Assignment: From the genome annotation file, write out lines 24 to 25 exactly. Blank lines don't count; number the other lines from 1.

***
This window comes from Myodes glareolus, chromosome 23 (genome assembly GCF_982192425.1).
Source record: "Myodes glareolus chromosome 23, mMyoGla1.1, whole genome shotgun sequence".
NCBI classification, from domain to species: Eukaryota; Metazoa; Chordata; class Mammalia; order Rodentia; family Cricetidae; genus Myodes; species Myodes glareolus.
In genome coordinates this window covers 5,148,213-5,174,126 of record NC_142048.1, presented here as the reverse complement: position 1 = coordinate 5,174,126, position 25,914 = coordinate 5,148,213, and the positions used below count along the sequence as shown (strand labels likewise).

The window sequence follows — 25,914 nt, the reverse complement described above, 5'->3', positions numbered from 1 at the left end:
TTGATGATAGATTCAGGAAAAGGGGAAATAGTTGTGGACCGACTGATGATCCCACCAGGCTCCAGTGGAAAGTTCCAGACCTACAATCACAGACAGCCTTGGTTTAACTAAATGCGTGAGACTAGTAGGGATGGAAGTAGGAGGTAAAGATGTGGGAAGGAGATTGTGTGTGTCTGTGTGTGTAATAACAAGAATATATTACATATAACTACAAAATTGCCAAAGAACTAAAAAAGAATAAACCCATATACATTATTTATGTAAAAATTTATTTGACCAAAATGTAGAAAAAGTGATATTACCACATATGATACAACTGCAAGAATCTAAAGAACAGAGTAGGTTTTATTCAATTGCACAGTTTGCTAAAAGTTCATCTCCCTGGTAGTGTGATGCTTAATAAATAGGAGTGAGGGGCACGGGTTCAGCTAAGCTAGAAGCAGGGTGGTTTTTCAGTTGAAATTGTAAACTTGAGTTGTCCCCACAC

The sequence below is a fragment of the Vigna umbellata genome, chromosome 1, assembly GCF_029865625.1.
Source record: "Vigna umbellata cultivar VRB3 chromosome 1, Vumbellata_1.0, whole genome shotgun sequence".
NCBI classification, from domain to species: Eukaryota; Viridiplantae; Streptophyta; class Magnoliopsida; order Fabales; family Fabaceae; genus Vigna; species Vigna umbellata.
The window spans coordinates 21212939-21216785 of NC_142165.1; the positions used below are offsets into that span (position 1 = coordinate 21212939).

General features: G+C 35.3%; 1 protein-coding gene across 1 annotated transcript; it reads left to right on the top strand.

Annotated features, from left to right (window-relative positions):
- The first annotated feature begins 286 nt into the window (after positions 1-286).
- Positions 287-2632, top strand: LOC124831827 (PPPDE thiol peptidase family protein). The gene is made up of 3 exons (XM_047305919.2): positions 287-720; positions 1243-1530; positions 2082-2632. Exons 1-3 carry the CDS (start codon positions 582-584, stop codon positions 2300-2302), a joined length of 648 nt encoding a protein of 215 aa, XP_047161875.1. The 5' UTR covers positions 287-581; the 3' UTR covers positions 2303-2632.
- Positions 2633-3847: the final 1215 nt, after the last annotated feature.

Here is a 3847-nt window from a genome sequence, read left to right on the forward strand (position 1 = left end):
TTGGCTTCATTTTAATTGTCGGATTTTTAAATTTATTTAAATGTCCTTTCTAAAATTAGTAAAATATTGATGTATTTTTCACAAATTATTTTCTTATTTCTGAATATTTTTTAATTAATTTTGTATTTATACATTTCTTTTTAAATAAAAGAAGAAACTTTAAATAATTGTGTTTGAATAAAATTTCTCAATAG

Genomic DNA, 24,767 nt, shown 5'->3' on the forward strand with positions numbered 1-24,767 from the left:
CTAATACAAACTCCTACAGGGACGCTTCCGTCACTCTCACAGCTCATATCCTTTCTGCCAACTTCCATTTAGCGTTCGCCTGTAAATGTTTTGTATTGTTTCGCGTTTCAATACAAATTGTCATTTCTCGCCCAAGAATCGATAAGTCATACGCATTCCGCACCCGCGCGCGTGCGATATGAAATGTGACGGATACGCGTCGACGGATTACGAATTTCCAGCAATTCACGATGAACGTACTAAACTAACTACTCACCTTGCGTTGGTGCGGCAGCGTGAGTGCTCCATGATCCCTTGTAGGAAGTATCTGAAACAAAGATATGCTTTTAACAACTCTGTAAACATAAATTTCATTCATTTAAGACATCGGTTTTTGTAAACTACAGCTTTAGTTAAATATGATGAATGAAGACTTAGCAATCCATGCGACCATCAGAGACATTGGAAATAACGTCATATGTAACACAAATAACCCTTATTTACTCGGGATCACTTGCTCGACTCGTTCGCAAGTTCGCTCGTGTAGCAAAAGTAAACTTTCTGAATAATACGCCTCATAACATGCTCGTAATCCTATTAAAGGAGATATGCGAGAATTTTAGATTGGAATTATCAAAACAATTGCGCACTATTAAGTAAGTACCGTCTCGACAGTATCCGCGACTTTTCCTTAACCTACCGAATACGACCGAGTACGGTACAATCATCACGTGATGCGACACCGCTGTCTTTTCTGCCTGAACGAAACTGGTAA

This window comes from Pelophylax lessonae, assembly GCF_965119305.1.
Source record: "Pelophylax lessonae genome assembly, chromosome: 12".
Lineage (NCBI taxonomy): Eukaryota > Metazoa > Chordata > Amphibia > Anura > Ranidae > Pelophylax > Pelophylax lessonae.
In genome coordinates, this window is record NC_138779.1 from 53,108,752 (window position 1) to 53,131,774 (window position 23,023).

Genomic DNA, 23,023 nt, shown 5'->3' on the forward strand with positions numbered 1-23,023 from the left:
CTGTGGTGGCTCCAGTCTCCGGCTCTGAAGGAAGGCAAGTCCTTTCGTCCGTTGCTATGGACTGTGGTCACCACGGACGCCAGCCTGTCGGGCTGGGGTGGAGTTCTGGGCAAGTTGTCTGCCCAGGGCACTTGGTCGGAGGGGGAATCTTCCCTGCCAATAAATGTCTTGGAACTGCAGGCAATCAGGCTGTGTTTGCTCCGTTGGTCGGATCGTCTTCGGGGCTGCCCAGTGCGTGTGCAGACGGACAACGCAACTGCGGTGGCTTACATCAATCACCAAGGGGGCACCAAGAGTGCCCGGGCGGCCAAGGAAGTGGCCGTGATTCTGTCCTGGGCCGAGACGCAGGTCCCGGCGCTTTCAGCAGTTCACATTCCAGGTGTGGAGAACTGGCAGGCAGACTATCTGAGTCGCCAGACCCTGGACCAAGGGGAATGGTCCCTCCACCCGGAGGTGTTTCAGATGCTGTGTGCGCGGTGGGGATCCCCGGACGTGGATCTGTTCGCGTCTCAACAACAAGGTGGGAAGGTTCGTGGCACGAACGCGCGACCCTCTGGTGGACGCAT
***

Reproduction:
Genomic DNA, 23,023 nt, shown 5'->3' on the forward strand with positions numbered 1-23,023 from the left:
CTGTGGTGGCTCCAGTCTCCGGCTCTGAAGGAAGGCAAGTCCTTTCGTCCGTTGCTATGGACTGTGGTCACCACGGACGCCAGCCTGTCGGGCTGGGGTGGAGTTCTGGGCAAGTTGTCTGCCCAGGGCACTTGGTCGGAGGGGGAATCTTCCCTGCCAATAAATGTCTTGGAACTGCAGGCAATCAGGCTGTGTTTGCTCCGTTGGTCGGATCGTCTTCGGGGCTGCCCAGTGCGTGTGCAGACGGACAACGCAACTGCGGTGGCTTACATCAATCACCAAGGGGGCACCAAGAGTGCCCGGGCGGCCAAGGAAGTGGCCGTGATTCTGTCCTGGGCCGAGACGCAGGTCCCGGCGCTTTCAGCAGTTCACATTCCAGGTGTGGAGAACTGGCAGGCAGACTATCTGAGTCGCCAGACCCTGGACCAAGGGGAATGGTCCCTCCACCCGGAGGTGTTTCAGATGCTGTGTGCGCGGTGGGGATCCCCGGACGTGGATCTGTTCGCGTCTCAACAACAAGGTGGGAAGGTTCGTGGCACGAACGCGCGACCCTCTGGTGGACGCAT